Italians doing deals - Italian launch startup Sidereus Space Dynamics has signed a contract with Italian satellite manufacturer Delta Space Leonis to launch and validate their first deployer with five pocketqube satellites for IoT applications. Sidereus Space is developing a small single-stage-to-orbit rocket called EOS that is designed to be capable of delivering 15 kg payloads to low Earth orbit.
Students getting the right kinda high - Italian space logistics company D-Orbit signed a hosted payload contract with the Spacecraft Team of the Swiss Institute École Polytechnique Fédérale de Lausanne. The agreement will see D-Orbit carry the student-developed HOBC onboard computer aboard one of the company’s ION orbital transfer vehicles. The launch is expected to take place in the first quarter of 2023.
Airbus gets some powah! - French space logistics company Exotrail has signed a contract with Airbus to supply the company’s 300W spaceware electric propulsion systems. The propulsion systems will be used within the Airbus Earth observation satellite platform portfolio. The agreement will see Airbus purchase the systems following the completion of qualification activities in 2024.
An icy launch deal - Finish Earth Observation data provider ICEYE signed a contract with Italian launch logistics company SAB Launch Services (SAB LS) to carry two SAR satellites aboard an Arianespace Vega C. The satellites are expected to be launched aboard the first VEGA C SSMS (Small Spacecraft Mission Service) mission in the first quarter of 2023.
Agreements, MoUs, and LoIs
Agencies renew their vows - Italian space agency ASI and German space agency DLR signed an eight-year implementation agreement to strengthen cooperation in the field of hyperspectral Earth observation missions. The agreement will see the pair sharing hyperspectral data, strategies, methodologies, and results of the hyperspectral Earth Observation missions PRISMA (HyperSpectral PRecursor of the Application Mission) of ASI, and EnMAP (Environmental Mapping and Analysis Program) of DLR. This latest agreement builds upon a framework agreement for collaboration in space activities signed between the two parties in 2007.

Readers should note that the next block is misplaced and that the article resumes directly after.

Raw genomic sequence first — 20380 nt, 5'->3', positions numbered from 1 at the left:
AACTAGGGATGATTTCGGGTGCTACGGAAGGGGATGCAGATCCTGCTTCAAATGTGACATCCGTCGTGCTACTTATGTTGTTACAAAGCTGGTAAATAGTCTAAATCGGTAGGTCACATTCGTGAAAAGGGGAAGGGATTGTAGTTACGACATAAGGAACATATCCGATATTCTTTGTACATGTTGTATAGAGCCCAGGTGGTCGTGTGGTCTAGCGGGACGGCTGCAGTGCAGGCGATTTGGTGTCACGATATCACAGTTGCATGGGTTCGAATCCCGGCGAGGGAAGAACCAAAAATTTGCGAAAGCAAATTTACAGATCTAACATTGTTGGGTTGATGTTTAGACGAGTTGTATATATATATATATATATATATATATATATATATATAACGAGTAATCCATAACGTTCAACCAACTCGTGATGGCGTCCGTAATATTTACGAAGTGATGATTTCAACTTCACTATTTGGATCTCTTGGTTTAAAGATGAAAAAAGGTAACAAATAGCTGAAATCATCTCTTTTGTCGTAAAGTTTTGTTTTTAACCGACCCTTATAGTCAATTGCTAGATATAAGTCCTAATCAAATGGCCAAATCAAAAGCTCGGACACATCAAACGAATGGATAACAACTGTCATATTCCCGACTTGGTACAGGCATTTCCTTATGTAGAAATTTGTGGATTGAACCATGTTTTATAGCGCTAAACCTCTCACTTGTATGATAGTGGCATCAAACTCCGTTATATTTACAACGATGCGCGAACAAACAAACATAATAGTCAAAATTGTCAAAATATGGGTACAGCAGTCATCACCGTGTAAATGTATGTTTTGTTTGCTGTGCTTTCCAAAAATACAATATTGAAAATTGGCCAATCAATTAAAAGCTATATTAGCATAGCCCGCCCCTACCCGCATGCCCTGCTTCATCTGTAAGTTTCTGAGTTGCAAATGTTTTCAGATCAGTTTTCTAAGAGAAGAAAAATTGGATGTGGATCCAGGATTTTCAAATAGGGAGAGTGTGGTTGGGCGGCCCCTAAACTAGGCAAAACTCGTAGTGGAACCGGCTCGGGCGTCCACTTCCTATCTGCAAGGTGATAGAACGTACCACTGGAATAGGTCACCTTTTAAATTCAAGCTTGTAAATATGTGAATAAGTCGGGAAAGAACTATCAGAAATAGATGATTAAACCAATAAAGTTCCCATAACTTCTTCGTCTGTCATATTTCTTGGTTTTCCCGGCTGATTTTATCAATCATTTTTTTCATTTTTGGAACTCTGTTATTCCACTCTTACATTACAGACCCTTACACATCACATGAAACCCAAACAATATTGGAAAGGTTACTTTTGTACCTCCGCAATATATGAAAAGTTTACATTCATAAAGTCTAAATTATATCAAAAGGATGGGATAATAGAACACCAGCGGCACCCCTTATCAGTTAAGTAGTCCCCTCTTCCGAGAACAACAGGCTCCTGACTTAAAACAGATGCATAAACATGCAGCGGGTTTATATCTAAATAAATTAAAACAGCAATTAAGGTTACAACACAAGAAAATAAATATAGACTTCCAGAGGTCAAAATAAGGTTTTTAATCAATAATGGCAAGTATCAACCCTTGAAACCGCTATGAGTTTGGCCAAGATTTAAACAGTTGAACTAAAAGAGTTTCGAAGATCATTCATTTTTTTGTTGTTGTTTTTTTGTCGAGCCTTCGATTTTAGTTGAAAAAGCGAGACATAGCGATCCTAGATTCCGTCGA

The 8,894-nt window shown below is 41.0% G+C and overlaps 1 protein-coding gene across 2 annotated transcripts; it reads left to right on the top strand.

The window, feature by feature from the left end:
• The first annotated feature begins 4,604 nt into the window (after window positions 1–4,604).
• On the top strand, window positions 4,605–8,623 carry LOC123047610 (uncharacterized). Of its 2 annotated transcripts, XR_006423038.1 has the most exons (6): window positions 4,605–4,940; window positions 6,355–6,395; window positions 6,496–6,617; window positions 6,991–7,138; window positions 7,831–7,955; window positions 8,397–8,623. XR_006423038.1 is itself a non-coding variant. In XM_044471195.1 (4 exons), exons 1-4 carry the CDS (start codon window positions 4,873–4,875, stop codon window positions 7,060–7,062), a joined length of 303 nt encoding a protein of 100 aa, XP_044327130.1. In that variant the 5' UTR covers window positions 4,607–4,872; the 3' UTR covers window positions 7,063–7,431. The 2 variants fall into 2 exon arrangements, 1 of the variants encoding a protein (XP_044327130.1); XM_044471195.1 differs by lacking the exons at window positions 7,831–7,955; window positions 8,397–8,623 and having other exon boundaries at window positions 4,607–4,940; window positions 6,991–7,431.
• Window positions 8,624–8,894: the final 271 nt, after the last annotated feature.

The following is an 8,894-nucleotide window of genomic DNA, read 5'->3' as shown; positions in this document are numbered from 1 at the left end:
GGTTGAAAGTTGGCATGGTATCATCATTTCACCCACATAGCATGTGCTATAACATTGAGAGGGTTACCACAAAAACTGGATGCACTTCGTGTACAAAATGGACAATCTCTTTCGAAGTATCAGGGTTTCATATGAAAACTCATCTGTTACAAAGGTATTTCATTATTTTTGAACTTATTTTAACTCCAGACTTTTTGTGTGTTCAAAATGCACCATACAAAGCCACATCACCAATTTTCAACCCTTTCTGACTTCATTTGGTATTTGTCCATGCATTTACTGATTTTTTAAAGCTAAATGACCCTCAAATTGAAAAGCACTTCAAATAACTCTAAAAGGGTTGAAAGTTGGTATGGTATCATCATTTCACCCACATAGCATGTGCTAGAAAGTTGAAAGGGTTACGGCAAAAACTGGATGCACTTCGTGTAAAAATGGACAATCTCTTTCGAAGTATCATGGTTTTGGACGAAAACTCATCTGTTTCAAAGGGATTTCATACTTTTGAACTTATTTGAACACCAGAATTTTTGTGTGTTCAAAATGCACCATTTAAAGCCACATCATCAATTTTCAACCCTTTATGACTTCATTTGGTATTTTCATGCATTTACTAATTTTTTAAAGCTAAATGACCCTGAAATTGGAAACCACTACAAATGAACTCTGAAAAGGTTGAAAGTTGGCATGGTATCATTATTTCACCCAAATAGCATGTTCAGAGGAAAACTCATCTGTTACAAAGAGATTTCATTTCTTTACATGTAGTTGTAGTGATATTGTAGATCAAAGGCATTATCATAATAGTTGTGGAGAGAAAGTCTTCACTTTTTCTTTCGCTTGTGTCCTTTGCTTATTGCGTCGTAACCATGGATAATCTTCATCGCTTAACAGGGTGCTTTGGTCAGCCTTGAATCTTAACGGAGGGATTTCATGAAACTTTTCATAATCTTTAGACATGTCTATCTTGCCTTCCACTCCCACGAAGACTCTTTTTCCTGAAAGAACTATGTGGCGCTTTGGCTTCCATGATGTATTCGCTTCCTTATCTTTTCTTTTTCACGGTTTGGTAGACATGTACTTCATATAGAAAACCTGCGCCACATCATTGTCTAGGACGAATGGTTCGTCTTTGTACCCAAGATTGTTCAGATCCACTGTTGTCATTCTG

A decade-spanning agreement - The Swedish Space Corporation signed a 10-year agreement with the French space agency CNES to provide ground station coverage for polar missions. The agreement is an extension of the partnership, with the first 10-year contract period coming to an end in December 2022. The agreement includes the operation of two jointly developed ground stations in Sweden and Canada.
Like actual whales? - French launch startup Latitude signed a memorandum of understanding with Flying Whales to explore utilizing rigid airships as a rocket transportation system. The LCA06T Flying Whales airship will be 200 meters in length with a 60-ton payload capacity and a 100km/h top speed. Latitude intends on using the airships to transport Zephyr rocket stages from its production facility in Reims to its launch facility at the SaxaVord Spaceport in the United Kingdom.